Is your business protected against 2016’s biggest cybersecurity threats?
As we move deeper into 2016, we wanted to take a look at the issue of threats to cybersecurity and what experts are recommending that businesses look out for this year. Among the top predicted cyber threats are:
- Sniper and shotgun malware, designed to get past the cyber defences of specific organisations (e.g. the cyber breach of Target’s data systems in 2013)
- Attacks on mobile phones, often via compromised apps
- Attacks on infrastructure, public utilities & key industrial processes
- Attacks on smart devices, such as smartwatches – viruses known as ‘headless worms’ could move and spread from device to device
- Hacking in-transport systems
- Attacks on virtual environments
- Attacks on new operating systems
- Machine-to-machine attacks – these are threats to the ‘Internet of things’ connected to one another (see below)
- Drive-by attacks, where websites can fingerprint your smartphone when you connect to them and pinpoint its vulnerabilities
- Attacks on the cloud and cloud infrastructure
- Ghostware (malware that covers its tracks) and blastware (malware that disables or destroys a system when detected)
In a recent article on the CNBC website about 2016’s biggest cybersecurity threats, Derek Manky, Fortinet global security strategist, is quoted as saying that “Every minute, we are seeing about half a million attack attempts that are happening in cyber space”.
The article also highlights that Gartner, Inc. forecasts that 6.4 billion connected things will be in use worldwide in 2016, up 30% from 2015, and will reach 20.8 billion by 2020. In 2016, 5.5 million new things will get connected every day.
Each one of these new connections potentially represents a vulnerability. If you’re able to connect with energy meters, lighting, fridges, baby monitors or even your kettle via your smartphone, can you be sure that these items are secure or could they present a way into your data for hackers?
Plus, given the number of attack attempts highlighted above, does a vulnerability mean an inevitable attack? Do all businesses have to accept that their data will be breached at one time or another? After all, if big brands such as Experian, Carphone Warehouse, TalkTalk and Ashley Madison were breached in 2015, couldn’t it happen to any of us?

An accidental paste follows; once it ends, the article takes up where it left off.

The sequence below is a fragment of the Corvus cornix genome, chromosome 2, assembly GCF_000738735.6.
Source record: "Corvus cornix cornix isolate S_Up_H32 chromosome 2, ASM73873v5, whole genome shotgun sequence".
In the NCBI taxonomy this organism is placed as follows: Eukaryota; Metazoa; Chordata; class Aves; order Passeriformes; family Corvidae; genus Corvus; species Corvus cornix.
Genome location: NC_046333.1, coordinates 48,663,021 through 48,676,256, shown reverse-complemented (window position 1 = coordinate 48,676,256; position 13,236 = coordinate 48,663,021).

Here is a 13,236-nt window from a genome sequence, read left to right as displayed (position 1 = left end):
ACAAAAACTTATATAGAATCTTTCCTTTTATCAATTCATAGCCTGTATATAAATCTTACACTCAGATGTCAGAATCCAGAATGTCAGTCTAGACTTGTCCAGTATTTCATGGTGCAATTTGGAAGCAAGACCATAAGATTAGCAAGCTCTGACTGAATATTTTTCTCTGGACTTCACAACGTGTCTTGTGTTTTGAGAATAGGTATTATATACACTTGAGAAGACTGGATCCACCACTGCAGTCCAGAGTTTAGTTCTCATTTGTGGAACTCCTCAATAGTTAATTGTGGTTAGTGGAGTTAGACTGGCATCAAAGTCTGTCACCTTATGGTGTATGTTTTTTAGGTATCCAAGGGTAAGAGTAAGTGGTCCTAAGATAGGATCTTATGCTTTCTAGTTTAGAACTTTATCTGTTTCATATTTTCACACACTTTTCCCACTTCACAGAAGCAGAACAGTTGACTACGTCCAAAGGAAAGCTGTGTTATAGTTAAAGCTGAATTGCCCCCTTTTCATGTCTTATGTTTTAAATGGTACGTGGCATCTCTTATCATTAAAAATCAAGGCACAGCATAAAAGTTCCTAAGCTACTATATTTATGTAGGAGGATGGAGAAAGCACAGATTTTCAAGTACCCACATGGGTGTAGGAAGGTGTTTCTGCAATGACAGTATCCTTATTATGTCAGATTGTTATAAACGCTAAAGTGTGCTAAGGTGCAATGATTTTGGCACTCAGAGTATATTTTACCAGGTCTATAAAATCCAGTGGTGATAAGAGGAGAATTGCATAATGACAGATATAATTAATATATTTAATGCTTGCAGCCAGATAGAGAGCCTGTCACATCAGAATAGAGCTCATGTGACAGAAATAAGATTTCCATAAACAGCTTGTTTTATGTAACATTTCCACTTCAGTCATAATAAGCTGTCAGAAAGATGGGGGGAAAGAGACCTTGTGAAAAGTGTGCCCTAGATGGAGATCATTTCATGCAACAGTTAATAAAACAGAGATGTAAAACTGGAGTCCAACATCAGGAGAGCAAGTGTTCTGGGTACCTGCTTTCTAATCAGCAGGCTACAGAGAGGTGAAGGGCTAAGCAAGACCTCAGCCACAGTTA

The cybersecurity threat of spear phishing
As well as the threats highlighted above, let’s not forget that 91% of targeted attacks on IT systems still come from ‘spear phishing’, which is when an email appears to be from an individual or business you know, but isn’t. Spear phishing attacks are usually looking to access financial data and passwords. This may be where your business is most vulnerable.
In an interview at the RSA Conference 2016, Rohyt Belani, CEO of PhishMe, discussed the fact that he doesn’t believe breaches through spear phishing are inevitable, although infections may be. By infections, Belani means phishing emails or viruses probing into the IT infrastructure and being caught in seconds or minutes, rather than lurking within systems doing damage for weeks or months. Belani would only consider the latter to be a breach.
Beyond investing in the best security systems that your budget will give you, Belani discussed in this interview how humans are still the best defence against cyberattacks because we have the ability to understand context. Something as simple as seeing an email footer claiming it’s been sent from an iPhone when you know the person has a Samsung phone can be enough to set off alarm bells about phishing emails. Equally, you may notice typos or random capital letters in an email sent from someone whose grammar is usually spot-on. Or, when you open an email, you may notice that the sender’s address is different to where the email appeared to come from when it popped into your inbox.
What can small businesses do to protect against threats to cybersecurity?
In our experience, it’s better to have centralised security management solutions to protect against a variety of different attacks. Businesses often think they need to improve their security by implementing lots of different systems, but this can unnecessarily complicate matters and allow attacks and even breaches to slip through the net.
It’s important to develop a clear security policy for your business, and give your employees training about cybersecurity and what they can do to be vigilant, as well as implementing ways for them to report anything suspicious they notice. Remind them not to open documents from unknown sources; ask them to exercise caution about clicking on unknown links in emails, and make sure that software is regularly updated. This last point is important as software developers are constantly adding patches to stop hackers getting through and adapting defences for new threats – software updates can help keep your IT systems and data safe.
Your cybersecurity strategy should include anti-virus software. Here at One Source Communications, we recommend and use AVG for internet security and mobile protection.
You should also consider giving end users limited privileges and only letting your IT team, or at least a limited number of personnel, have administrative rights.
If you could like to discuss any aspect of your IT solutions, including cybersecurity and making sure that your data is properly protected against breaches, give us a call at One Source Communications on 08442 570 111.